Stuntman Ignition (PS3)

Stuntman Ignition doesn’t let you off lightly – if you’re not good enough the game has no problems with dealing out the insults. Essentially a series of consistent mini-games all based around driving in one form or another, Ignition is the epitome of trial and error: you’ll never get a five-star rating on your first attempt, and more often than not walk away bruised and ashamed with just two or three stars – not going to help the film’s box office but enough to let you try the next stunt.

Whether or not this is anything at all like the real day-to-day scrapes of jobbing stuntmen across the World, we had a huge amount of fun with what the game throws at you, but anyone expecting a particularly deep title will be disappointed. This really is videogaming for the attention deficient crowd, with a brief car chase, a few smashed crates and a jump over burning lava totally no more than a minute or two of your time. Failure to hit a designated target or complete a drift in the glowing box demerits you a notch, too many and you’re forced to restart, and each level is timed too.

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So, with practice, you’re able to pass the levels with enough grace to make a replay worth watching, but it’s in the combo-linking that the game actually takes hold of you. Getting the maximum points possible is optional of course, and downright difficult later in the game, but pulling off a perfect run on each of the movies’ set pieces is a wonderful achievement at any level; with explosions, bad guys and wooden structures all crashing around you Stuntman Ignition is great fun to master.

There are numerous movies that you’ll take part in, and each has six scenes that you must provide all the stunt driving for. Each movie has its own theme (and own Director and style) and provides welcome changes in pace and environment, especially as progress isn’t as linear as you’d think with sideways movement between movies possible with a generously low amount of points as requirements. Ignition is addictive if you want to get the most out of each stunt, and that’s perhaps the greatest quality a videogame can offer.

Presentation is great throughout, with slick menus and pre-movie introductions, and re-trying a failed stunt is instant with loading times acceptable throughout the rest of the game. Complete a movie and you’re treated to the official trailer for the film, which naturally features your stunts. The game does require an additional online sign-on though, which seems odd as this is the first PS3 game we’ve played that sits offline until you choose to connect, although you’ll still get the regular PSN notifications overlaid as normal.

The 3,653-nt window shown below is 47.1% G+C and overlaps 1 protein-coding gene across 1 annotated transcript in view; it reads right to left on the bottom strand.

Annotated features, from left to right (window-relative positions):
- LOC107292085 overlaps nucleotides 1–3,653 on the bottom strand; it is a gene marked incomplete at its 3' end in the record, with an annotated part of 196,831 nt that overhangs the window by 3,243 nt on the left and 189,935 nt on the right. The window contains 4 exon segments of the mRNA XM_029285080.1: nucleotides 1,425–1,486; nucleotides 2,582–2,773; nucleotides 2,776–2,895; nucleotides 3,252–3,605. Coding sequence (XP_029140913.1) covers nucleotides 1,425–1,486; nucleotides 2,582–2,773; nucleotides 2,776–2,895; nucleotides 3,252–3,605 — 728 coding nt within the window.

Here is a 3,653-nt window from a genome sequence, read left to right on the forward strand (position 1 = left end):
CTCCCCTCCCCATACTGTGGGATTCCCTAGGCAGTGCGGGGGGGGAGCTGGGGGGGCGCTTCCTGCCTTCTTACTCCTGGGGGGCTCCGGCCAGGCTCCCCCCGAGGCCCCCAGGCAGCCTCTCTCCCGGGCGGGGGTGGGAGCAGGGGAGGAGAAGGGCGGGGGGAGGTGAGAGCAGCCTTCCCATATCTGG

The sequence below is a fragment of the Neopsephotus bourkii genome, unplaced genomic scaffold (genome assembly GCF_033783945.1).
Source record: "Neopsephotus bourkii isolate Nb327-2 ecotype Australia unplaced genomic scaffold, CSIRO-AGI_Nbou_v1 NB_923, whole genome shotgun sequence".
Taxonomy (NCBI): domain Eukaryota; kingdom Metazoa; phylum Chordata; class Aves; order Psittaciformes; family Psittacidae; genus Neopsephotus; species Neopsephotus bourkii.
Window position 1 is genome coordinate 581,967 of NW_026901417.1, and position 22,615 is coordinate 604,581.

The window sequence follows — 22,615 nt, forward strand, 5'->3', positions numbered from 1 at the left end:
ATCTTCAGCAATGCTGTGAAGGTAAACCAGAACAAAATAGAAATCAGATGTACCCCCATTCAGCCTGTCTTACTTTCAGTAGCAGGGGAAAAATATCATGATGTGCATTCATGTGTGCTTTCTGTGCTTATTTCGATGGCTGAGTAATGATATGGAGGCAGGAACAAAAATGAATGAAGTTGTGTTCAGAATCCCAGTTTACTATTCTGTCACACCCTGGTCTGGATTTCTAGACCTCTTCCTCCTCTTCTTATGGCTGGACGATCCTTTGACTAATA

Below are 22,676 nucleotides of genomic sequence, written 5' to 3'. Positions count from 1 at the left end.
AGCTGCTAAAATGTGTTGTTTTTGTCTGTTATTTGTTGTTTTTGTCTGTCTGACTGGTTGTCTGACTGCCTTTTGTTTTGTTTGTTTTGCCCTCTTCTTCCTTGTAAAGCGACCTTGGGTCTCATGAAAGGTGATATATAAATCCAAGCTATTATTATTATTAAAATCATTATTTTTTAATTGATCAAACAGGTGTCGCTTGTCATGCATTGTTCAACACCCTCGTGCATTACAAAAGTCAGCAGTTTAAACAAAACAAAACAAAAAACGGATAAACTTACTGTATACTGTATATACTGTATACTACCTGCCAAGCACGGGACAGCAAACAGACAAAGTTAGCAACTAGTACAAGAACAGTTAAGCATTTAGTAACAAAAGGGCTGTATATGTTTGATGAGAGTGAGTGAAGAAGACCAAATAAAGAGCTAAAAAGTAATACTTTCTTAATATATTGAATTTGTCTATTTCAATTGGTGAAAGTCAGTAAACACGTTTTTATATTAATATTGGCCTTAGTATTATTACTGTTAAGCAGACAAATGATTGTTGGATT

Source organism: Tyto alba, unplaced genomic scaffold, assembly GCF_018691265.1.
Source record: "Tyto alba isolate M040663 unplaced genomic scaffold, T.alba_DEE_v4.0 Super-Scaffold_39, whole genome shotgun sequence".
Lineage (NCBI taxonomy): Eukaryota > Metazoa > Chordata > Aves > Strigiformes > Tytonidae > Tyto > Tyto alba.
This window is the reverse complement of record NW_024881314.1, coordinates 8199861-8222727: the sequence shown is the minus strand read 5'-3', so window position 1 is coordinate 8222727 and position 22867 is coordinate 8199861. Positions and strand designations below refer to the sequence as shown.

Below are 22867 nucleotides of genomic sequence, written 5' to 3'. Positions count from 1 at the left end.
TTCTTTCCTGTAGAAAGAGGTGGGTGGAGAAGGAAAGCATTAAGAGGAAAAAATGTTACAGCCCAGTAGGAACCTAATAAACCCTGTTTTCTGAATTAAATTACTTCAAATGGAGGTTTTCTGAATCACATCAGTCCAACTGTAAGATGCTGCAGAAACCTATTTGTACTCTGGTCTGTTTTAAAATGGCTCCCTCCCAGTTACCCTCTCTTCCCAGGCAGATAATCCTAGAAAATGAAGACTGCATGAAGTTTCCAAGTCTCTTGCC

Where the game does fall short, then, is lifespan. Although maxing the stunts will take weeks of dedication, and there’s a comprehensive challenge mode (complete with course designer) the single player isn’t quite as vast as we’d have liked, and the constant restarting of levels only emphasises the somewhat falsely-extended playtime. There’s a multiplayer section, mind, with races and stunts on offer, but take up seemed low when we were reviewing Stuntman, we can only presume most were still perfecting their career mode before venturing online.

Visually it’s a mixed bag: the frame rate dances between 30 and 60 (we’d have preferred a locked 30 in this case) and the models are all a bit last-gen. That said, there’s some impressive effects and time has been spent on giving each course its own distinct identity. The music’s great, however, and perfectly suited to each movie, and the squeals, crashes and bangs sound fantastic in 5.1 surround.

So, if you can put up with the repetitive nature of the game, there’s plenty to enjoy here. Ignition clearly isn’t for everyone, but fans of the original will lap this up and newcomers too if they want to prove their gaming credentials. Sure, it’s not the prettiest game but there’s little else on the PS3 that can offer the thrill of a perfect stunt run, and those of an addictive nature will appreciate that just-one-more-try approach to achieve those five star ratings.

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